can we say - 'the hunter slept on a tree' ?
does one use 'compare with' or 'compare to' ?
I think there is more to that, Davy. Look,
Nothing compares to you
Will it really make no difference whatsoever if I say
Nothing compares with you
I may be wrong, but I see it this way : if we just want to see the difference we use with
Please compare sentence a) with sentence b).
If we mean sth is superior we use to
Your house is like a palace compared to our humble cottage.
We also use to when we find similarity
I would compare Jamiroquai to Stevie Wonder.
1) When 'compare' is used intransitively, it must always take 'with' - for example: "Talk does not compare with action."
2) When the verb is used transitively, and the objects being compared are of like kind, we use 'compare with' because we are emphasising a contrast. For example: "Please write an essay on how Shakespeare compares with Moliere as a dramatist."
3) Otherwise, we use 'compare to'. This generally involves cases where the verb is used transitively, but more in the sense of a simile between objects of different kinds. For example: "But shall I compare thee to a summer breeze?"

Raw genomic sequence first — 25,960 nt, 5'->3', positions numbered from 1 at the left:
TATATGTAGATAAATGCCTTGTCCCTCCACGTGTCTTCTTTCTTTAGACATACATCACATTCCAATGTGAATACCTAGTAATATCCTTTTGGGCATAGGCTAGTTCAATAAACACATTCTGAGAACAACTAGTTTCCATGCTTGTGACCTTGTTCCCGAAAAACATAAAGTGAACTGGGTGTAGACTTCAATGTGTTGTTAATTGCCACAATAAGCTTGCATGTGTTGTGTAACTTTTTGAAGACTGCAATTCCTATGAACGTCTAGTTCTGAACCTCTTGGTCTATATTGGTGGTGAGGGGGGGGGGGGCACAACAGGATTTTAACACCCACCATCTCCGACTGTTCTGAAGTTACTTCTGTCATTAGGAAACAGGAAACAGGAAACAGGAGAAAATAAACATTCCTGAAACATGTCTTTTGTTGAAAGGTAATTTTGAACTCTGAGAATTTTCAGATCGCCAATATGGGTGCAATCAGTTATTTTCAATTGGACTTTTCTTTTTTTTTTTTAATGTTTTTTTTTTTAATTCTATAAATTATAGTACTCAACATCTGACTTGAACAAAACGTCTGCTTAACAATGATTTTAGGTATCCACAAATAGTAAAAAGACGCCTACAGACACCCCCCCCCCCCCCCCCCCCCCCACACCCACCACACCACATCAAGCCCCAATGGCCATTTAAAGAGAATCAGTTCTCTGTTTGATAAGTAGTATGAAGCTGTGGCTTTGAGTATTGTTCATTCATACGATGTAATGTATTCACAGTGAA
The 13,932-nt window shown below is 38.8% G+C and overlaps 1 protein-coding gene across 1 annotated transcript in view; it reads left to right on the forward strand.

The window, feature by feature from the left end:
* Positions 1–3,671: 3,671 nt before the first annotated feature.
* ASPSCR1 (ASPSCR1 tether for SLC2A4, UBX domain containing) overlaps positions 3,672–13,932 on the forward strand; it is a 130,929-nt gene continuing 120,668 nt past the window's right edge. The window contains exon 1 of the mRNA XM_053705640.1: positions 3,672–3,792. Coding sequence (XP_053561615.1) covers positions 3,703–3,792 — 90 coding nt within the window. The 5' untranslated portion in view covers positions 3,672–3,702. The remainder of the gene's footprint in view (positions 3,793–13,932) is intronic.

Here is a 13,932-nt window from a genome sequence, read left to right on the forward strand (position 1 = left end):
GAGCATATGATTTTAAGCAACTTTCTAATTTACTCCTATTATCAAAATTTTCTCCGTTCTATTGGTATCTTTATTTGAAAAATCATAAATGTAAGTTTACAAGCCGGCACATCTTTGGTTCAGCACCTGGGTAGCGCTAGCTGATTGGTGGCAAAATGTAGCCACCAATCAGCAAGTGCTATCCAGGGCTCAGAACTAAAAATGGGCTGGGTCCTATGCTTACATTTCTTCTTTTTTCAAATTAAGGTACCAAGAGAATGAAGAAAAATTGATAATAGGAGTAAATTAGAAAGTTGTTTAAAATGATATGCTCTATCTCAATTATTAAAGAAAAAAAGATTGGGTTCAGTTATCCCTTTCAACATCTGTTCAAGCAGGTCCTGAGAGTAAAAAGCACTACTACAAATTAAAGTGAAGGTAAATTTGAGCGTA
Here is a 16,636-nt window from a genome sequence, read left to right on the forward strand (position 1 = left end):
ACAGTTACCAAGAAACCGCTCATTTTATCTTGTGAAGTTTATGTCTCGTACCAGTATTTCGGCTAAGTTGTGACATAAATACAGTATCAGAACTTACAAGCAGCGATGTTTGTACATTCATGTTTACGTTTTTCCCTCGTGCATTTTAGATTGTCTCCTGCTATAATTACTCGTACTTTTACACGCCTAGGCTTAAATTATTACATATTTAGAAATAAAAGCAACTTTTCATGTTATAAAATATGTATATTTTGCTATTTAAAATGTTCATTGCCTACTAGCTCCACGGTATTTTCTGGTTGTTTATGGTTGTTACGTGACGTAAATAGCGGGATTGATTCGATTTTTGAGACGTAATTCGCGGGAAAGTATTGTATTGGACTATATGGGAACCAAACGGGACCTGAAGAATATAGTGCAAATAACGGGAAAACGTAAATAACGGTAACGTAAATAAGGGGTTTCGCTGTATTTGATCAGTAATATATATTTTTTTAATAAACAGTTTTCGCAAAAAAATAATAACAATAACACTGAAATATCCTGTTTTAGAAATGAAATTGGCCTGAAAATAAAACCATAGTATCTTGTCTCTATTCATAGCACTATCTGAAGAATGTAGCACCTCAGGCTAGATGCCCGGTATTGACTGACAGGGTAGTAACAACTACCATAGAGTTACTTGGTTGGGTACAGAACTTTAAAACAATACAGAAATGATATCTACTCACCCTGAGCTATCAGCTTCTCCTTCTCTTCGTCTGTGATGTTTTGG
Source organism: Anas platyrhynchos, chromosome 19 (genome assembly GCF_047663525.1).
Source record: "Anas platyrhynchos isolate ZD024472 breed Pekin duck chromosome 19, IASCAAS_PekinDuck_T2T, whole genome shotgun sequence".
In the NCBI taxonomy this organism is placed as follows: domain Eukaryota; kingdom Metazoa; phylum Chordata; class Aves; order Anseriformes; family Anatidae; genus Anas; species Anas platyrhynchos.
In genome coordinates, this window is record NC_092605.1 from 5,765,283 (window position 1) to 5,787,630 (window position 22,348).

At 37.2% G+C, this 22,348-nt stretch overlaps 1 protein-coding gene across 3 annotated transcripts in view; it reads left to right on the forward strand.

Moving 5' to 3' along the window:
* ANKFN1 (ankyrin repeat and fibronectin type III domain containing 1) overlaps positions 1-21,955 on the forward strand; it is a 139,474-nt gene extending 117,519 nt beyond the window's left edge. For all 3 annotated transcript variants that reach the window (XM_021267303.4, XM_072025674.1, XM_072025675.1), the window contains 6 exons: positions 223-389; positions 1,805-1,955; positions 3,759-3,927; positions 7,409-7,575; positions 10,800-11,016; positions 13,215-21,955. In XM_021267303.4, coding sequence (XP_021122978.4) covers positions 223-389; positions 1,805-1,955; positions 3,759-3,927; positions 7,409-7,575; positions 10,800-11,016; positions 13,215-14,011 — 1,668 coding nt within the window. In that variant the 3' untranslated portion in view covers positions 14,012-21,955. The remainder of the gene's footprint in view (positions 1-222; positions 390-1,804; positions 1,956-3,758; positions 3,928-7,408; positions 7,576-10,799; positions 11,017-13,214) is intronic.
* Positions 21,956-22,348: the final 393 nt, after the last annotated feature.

The last two contributions are very interesting. I didn't realise that there was a linguistic debate on this subject, but I can see why.
I cannot argue with the distinctions you both make in your examples, but the differences seem so small and I am sure a lot of people would make a convincing case for the meanings being identical.
This is one I want to think about more before coming off my fence.
Just checked Longmans Dictionary of Contemporary English and it makes no distinction between on and with, which I quote as being interesting rather than definitive!
Last edited by DavyBCN; 13-Aug-2006 at 13:50. Reason: additional info
thanx a lot for helping me out with the 'compare to 'and 'compare with' . but how can we say ' the hunter slept in a tree' ? 'on' seems to be more appropriate.